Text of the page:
white horse norfolk seafood
Credit: The White Horse

A morning coffee fix awaits at the temptation-filled Tuscan Farm Shop in Burnham Market, a gentrified village where much-loved local butcher Arthur Howell has a shop, as does Gurney’s, with the Humble Pie deli above. Socius, on the edge of the village, is the restaurant to know, a cheerful, contemporary spot – see its carpark setting as a bonus – that turns out creative small plates such as tuna tartare with pickled ginger and wontons, and pork belly with pancetta, celeriac and salsa verde.

norfolk Socius
Credit: Socius

Today’s beach is Holkham whose glorious expanse of pine-edged sand opens out at the end of Lady Anne’s Drive. Fill your lungs, tire your legs and work up an appetite ahead of lunch at The Red Lion, Stiffkey. Chef Liam Goldstone and his partner Caroline Cooke run a spirited, generous pub with a menu that blends classy cooking with hearty flavour in dishes such as whole sea bream with lemon-herb butter to share, rich cuttlefish ragù on toast, or braised lamb shoulder pie.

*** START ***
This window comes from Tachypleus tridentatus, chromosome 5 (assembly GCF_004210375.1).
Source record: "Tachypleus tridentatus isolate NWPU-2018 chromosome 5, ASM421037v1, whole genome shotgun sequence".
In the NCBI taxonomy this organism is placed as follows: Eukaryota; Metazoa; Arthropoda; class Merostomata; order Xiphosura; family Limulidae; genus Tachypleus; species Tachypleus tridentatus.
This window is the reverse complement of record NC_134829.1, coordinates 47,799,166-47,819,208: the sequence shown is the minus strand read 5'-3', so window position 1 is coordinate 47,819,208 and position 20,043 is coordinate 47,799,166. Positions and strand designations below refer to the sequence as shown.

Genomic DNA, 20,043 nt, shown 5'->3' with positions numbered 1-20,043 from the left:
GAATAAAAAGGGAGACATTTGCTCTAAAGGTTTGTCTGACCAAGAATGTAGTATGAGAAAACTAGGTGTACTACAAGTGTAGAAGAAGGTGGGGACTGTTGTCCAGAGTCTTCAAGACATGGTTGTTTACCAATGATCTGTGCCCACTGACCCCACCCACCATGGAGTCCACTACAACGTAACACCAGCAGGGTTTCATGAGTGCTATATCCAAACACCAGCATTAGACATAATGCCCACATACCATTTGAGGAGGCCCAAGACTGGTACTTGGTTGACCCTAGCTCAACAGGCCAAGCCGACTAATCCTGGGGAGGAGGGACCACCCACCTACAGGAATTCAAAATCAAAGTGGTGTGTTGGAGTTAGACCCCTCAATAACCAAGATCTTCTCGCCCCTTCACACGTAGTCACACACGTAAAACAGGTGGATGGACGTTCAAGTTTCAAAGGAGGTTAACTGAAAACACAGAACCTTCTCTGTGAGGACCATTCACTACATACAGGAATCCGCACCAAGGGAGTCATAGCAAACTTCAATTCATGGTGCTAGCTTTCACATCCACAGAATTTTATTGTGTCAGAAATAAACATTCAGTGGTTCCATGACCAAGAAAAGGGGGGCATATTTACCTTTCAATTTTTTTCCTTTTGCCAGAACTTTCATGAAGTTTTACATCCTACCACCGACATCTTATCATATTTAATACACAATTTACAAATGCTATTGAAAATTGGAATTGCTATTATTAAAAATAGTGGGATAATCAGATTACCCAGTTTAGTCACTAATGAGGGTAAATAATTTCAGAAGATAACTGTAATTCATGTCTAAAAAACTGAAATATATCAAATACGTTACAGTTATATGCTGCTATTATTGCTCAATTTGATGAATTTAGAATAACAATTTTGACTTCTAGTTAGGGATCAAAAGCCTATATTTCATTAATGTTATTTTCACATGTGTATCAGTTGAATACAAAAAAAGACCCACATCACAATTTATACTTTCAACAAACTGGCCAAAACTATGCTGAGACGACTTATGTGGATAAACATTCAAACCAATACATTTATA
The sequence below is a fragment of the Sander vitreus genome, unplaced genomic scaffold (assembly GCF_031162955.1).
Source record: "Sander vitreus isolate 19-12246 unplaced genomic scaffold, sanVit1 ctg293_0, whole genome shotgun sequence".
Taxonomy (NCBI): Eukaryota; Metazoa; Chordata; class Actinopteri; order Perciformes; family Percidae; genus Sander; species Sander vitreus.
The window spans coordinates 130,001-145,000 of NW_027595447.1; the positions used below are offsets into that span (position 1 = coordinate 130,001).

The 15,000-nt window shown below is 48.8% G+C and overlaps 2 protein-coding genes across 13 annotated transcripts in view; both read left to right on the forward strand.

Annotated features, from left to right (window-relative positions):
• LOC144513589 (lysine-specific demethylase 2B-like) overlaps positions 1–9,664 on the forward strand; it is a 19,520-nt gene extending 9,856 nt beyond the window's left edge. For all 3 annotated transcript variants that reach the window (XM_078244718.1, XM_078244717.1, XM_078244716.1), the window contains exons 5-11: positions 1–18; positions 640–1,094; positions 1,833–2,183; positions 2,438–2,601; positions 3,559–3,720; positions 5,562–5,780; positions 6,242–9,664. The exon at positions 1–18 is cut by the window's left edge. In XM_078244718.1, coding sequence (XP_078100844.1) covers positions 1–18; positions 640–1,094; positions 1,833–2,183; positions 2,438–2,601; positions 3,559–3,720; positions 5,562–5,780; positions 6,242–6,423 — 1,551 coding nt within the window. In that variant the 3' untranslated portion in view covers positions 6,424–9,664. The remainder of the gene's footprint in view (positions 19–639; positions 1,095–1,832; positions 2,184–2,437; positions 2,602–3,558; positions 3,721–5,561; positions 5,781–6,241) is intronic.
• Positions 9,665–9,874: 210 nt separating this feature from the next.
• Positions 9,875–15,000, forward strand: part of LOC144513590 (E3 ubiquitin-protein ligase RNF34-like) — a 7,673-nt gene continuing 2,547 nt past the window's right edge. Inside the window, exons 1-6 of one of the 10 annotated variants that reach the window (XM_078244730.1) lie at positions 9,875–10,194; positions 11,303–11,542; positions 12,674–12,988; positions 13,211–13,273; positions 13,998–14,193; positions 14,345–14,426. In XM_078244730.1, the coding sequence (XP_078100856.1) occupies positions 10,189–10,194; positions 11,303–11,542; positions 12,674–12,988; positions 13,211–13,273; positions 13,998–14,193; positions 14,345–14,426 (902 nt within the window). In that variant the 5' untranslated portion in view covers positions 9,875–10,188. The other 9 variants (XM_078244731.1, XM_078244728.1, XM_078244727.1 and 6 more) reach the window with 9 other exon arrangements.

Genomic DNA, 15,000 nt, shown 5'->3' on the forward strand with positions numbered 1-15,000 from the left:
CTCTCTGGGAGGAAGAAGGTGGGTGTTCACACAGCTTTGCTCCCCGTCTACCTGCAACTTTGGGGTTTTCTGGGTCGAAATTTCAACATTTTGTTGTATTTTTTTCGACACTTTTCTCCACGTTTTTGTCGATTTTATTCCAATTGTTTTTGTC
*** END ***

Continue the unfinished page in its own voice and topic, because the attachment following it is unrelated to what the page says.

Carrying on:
norfolk stiffkey
Credit: Stiffkey Red Lion

You’re moments from Morston village whose claim to fame – apart from being a start point for seal-watching trips – is to be the home of Morston Hall, chef Galton Blackiston’s refined, special-occasion restaurant with rooms. Thirty years since opening, the restaurant remains as committed to Norfolk ingredients as it is to classical cuisine, so expect the likes of local lobster contained in the finest of ravioli, scallops in elegant champagne sauces, pitch-perfect beef wellingtons, and a cheese board of aromatic dreams.